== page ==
A team of scientists has created a simple and robust approach to directly reprogram mature skin cells into immature muscle cells in mice, a discovery that could someday yield regeneration of human muscle cells.
The researchers combined transient expression of a protein called MyoD with the treatment of three small molecules to convert mouse skin cells into induced myogenic progenitor cells (iMPCs), which propagate extensively and share key molecular and functional properties with skeletal muscle stem cells.
“Our study reports for the first time on the direct conversion of skin cells into expandable, functional muscle progenitors,” senior study author Konrad Hochedlinger of Massachusetts General Hospital and the Harvard Stem Cell Institute, said in a statement. “The prospect that iMPCs could be in principle derived from human skin cells has potential relevance for the study and treatment of human muscle conditions such as muscular dystrophies.”
Skeletal muscle is largely composed of differentiated, multinucleated myofibers responsible for contraction and movement. Muscle tissue contains a quiescent population of mononucleated stem cells termed satellite cells, which are located between the myofibers’ basal lamina and sarcolemma.
Scientists have previously developed protocols for generating muscle cells for disease modeling or tissue engineering that are limited. In addition, methods that convert embryonic or induced pluripotent stem cells into mature muscle cells come with a risk of tumor formation after transplantation.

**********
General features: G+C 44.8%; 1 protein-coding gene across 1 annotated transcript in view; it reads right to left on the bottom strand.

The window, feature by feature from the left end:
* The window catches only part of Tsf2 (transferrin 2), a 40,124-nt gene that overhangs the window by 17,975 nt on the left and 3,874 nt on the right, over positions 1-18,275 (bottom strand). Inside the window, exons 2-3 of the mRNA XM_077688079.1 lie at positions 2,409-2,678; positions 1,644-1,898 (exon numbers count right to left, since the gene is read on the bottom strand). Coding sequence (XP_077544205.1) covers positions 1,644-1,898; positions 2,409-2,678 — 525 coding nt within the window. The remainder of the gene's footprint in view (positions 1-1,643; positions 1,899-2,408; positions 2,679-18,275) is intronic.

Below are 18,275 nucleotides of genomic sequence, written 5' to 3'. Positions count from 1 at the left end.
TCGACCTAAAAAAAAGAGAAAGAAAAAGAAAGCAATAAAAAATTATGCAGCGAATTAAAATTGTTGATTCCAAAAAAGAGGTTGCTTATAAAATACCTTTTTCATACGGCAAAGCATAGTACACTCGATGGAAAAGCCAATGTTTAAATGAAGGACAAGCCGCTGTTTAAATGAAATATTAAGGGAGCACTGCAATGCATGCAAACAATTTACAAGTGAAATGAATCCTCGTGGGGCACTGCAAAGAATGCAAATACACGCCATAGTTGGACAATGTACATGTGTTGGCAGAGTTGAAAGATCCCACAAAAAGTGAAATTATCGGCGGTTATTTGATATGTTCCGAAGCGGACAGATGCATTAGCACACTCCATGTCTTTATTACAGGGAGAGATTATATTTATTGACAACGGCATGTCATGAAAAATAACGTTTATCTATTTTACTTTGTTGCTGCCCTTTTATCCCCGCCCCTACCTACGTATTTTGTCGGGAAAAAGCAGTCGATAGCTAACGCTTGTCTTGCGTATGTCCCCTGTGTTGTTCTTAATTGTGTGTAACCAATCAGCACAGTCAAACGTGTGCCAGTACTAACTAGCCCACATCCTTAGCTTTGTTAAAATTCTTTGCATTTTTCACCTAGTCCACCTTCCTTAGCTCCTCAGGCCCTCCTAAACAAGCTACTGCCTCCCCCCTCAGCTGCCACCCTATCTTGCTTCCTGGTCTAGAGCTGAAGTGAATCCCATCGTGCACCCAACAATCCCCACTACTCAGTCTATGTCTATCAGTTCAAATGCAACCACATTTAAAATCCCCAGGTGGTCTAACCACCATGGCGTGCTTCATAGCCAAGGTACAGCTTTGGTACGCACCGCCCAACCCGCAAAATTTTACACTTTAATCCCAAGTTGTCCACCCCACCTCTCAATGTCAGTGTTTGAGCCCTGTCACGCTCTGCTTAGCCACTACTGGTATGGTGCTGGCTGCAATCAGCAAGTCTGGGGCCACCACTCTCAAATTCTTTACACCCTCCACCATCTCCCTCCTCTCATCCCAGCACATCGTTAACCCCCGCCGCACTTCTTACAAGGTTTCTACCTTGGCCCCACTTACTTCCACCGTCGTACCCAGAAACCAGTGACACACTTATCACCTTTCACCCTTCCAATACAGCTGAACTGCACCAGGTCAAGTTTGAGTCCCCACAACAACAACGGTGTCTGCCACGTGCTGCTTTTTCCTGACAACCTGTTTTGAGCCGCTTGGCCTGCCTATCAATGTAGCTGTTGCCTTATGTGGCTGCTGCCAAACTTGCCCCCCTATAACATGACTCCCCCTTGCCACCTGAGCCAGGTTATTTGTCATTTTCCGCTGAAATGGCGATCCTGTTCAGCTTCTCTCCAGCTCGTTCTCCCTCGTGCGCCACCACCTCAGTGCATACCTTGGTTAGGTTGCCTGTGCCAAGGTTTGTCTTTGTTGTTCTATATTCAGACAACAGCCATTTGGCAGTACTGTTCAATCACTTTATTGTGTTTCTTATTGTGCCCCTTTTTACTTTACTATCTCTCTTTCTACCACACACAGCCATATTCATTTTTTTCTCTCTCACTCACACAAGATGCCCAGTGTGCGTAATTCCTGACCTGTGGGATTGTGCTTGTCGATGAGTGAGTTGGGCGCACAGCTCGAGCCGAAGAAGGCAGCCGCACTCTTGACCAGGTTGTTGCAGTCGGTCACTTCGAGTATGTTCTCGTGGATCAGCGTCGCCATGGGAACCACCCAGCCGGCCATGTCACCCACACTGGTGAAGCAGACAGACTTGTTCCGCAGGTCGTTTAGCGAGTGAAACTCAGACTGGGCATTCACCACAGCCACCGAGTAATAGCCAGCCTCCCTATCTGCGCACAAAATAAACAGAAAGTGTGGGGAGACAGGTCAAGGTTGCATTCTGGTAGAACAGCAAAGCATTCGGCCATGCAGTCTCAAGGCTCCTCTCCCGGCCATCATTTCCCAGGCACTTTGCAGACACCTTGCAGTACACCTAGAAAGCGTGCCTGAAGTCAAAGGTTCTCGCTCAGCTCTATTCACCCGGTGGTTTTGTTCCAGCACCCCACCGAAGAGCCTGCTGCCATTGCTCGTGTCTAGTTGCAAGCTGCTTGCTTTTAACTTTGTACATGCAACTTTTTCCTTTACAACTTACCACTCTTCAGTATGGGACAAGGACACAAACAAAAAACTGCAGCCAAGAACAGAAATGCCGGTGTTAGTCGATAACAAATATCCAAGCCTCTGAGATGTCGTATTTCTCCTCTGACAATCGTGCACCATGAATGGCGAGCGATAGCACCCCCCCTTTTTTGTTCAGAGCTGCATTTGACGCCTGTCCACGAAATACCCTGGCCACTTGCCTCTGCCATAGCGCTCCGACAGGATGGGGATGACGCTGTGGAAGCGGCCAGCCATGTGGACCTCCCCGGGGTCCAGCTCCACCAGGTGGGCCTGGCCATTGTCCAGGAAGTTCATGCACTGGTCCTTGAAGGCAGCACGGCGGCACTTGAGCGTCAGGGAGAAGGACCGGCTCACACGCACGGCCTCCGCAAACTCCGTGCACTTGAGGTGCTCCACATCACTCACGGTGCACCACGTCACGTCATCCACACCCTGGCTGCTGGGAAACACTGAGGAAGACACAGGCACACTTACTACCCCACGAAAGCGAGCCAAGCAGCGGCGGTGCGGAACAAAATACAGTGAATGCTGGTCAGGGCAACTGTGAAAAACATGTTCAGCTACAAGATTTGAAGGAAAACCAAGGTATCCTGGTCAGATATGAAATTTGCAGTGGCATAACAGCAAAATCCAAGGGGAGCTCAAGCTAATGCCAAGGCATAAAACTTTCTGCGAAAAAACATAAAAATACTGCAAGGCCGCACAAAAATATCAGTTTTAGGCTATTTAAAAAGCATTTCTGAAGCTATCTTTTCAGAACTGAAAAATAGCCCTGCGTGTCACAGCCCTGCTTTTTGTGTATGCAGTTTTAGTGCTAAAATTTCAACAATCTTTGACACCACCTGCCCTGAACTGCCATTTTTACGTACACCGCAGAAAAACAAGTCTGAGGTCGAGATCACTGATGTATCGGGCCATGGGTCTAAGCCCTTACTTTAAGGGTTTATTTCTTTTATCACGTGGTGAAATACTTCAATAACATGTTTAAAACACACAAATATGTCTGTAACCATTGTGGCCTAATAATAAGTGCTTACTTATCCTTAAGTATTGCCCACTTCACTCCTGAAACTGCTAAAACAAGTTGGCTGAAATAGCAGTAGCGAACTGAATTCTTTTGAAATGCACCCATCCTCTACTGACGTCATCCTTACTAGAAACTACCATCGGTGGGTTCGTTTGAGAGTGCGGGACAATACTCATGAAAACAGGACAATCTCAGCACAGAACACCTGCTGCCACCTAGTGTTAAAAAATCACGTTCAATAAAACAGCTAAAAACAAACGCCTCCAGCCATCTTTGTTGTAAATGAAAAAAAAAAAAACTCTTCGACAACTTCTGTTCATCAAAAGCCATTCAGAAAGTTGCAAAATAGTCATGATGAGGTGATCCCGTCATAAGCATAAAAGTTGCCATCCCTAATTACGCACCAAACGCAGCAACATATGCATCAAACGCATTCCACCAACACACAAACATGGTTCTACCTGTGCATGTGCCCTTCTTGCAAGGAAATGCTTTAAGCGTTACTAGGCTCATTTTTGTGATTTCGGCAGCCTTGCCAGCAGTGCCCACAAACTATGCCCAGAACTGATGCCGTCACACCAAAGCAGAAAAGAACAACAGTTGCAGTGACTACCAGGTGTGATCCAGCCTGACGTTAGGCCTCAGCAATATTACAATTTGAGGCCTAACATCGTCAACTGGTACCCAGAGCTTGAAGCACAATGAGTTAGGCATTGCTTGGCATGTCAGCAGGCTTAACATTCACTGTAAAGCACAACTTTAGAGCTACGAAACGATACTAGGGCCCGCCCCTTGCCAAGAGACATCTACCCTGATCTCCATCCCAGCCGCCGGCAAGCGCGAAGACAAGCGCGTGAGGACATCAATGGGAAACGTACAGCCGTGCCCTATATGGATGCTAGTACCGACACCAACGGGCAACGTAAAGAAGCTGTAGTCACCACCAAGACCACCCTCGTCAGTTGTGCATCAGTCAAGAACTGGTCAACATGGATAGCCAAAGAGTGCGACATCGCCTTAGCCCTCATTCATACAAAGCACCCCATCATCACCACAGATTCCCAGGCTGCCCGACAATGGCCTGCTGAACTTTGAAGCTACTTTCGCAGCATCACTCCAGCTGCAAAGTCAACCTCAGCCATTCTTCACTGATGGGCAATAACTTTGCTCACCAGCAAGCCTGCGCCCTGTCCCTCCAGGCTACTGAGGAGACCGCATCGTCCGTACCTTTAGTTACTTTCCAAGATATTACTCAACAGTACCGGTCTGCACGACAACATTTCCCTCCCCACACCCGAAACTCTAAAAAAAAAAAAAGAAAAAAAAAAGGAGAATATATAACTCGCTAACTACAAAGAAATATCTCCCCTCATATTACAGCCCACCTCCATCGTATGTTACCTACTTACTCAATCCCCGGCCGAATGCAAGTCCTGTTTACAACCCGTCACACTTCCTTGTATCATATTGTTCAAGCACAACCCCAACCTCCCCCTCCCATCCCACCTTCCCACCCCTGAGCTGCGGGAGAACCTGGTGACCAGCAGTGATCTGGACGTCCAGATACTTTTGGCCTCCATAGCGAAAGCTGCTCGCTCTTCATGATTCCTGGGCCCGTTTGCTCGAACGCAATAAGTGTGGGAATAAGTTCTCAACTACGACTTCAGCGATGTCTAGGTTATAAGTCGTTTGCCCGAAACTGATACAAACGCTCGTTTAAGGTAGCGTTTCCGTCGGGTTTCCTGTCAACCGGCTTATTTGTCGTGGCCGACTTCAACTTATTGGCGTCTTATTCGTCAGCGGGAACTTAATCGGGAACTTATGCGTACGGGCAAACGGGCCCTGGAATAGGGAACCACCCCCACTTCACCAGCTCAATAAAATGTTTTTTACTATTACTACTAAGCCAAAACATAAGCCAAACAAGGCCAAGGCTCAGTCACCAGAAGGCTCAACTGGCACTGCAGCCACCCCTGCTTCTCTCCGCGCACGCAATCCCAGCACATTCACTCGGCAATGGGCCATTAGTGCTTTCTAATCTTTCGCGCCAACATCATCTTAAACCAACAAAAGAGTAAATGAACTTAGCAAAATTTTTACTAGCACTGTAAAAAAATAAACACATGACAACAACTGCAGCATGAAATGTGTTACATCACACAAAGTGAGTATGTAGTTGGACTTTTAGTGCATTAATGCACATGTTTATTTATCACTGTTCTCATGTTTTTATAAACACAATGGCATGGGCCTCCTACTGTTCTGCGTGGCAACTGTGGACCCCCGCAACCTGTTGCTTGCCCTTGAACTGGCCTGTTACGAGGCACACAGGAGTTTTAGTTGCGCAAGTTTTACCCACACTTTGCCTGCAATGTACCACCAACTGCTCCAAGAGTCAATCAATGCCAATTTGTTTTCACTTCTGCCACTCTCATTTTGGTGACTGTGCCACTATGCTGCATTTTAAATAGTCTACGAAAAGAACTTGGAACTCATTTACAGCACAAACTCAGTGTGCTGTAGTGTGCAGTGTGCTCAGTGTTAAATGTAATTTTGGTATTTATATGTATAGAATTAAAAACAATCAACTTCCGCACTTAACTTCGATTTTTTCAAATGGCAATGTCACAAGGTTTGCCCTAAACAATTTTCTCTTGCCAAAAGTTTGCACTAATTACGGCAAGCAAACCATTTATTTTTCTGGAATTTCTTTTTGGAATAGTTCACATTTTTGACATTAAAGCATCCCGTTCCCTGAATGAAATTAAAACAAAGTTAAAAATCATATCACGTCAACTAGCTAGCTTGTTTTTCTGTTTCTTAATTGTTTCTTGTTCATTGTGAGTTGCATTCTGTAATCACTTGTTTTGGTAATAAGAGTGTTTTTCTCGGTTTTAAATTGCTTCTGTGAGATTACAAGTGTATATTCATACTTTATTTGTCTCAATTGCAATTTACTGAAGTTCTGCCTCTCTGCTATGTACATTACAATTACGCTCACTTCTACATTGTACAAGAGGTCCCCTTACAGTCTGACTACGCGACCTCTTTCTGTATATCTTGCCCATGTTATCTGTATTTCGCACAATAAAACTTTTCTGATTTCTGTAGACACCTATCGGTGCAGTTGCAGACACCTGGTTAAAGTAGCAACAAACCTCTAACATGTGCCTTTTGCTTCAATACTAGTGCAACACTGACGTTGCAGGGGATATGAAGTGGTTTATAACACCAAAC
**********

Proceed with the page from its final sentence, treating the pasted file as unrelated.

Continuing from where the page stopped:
In the new study, the researchers temporarily increased MyoD expression in mouse skin cells and then treated the cells with a GSK3β inhibitor, a TGF-β1 receptor inhibitor, and a cyclic AMP agonist, some of which have shown the ability to enhance cellular reprogramming.
This resulted in iMPCs that are capable of long-term self-renewal and large-scale expansion. They also expressed key molecular markers of satellite cells and myoblasts, as well as retained the ability to produce mature muscle fibers that expressed adult muscle markers and displayed vigorous contractions.
“Our ability to recapitulate muscle differentiation in a dish may reduce the need for animal models,” co-first author Ori Bar-Nur of Massachusetts General Hospital and Harvard University, said in a statement. “Our iMPC cultures share several important characteristics with bona fide muscle stem and progenitor cells, but we do not yet know whether these cell populations are indeed equivalent.”
The next step will be for the team to compare in more detail the molecular and functional properties of iMPCs with muscle-derived satellite cells. They also plan to study the cellular reprogramming process at the molecular level and redefine the protocols to generate more homogenous populations of muscle stem and progenitor cells instead of mixtures containing mature muscle cells.
The researchers also need to test whether the approach could work with human cells, which could yield therapy and drug treatment options for those with muscular dystrophy.
“Patient-specific iMPCs could be used for personalized medicine by treating patients with their own genetically matched cells,” co-first author Mattia Gerli of Massachusetts General Hospital and Harvard Medical School, said in a statement. “If disease-causing mutations are known, as is the case in many muscular dystrophies, one could in principle repair the mutation in iMPCs prior to transplantation of the corrected cells back into the patient.”
The study was published in Stem Cell Reports.